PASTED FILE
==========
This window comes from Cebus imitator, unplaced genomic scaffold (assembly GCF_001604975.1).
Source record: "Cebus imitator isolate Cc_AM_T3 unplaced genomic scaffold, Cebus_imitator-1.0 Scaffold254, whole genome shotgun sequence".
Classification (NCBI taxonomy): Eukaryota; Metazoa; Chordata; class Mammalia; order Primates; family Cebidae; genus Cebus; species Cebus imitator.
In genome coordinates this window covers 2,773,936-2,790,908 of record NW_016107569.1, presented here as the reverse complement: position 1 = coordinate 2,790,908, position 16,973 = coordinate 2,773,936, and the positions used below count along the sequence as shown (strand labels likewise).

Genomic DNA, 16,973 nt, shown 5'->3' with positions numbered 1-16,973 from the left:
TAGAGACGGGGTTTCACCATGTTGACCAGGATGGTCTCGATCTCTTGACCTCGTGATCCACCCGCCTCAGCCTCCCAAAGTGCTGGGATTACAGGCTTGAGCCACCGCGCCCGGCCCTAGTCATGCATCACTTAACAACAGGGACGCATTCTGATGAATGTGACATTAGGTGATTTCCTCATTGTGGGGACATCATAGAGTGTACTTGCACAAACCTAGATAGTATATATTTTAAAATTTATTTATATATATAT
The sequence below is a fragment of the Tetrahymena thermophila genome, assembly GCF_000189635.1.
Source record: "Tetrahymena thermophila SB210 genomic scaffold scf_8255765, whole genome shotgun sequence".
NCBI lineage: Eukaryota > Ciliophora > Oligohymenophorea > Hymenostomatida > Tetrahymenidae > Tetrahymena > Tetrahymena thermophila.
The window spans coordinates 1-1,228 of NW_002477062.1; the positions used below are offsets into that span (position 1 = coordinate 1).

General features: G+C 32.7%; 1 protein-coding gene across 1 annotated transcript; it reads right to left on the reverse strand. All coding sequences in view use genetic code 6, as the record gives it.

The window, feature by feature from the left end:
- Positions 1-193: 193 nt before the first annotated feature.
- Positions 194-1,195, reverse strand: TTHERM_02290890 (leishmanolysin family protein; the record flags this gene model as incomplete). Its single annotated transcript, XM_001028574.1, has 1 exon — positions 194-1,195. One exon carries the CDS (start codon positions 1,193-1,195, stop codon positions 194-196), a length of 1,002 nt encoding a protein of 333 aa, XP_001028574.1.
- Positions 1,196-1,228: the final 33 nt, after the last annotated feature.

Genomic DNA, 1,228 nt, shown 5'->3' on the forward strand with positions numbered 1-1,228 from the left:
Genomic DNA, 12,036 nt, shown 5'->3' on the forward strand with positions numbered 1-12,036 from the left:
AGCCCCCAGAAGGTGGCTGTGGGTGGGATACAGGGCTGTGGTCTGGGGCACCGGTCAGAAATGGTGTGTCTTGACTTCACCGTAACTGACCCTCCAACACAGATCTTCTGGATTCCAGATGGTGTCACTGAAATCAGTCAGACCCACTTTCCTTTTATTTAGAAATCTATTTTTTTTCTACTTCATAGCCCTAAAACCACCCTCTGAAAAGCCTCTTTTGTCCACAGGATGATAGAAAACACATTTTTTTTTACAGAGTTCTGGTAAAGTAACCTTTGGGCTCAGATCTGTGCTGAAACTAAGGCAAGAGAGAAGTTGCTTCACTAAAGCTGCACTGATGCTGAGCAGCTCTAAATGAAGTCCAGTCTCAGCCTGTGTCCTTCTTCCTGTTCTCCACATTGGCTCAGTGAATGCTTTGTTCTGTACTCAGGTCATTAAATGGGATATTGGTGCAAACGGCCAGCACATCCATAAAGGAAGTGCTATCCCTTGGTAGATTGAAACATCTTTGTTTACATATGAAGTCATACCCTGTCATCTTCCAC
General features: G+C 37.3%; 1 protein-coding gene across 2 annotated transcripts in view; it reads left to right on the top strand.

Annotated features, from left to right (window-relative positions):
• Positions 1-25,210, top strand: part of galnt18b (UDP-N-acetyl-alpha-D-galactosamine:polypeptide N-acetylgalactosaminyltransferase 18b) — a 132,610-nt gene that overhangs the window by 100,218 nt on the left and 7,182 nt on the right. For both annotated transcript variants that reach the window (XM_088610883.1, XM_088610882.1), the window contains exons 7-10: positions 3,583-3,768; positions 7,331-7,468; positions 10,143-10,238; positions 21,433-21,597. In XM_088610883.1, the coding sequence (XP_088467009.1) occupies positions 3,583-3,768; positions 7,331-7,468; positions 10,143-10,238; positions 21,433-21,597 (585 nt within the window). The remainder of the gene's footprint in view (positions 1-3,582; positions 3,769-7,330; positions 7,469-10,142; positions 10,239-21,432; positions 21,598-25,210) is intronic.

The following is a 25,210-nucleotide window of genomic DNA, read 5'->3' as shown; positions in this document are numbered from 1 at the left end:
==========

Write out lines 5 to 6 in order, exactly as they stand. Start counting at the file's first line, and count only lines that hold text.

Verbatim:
Genomic DNA, 16,973 nt, shown 5'->3' with positions numbered 1-16,973 from the left:
TAGAGACGGGGTTTCACCATGTTGACCAGGATGGTCTCGATCTCTTGACCTCGTGATCCACCCGCCTCAGCCTCCCAAAGTGCTGGGATTACAGGCTTGAGCCACCGCGCCCGGCCCTAGTCATGCATCACTTAACAACAGGGACGCATTCTGATGAATGTGACATTAGGTGATTTCCTCATTGTGGGGACATCATAGAGTGTACTTGCACAAACCTAGATAGTATATATTTTAAAATTTATTTATATATATAT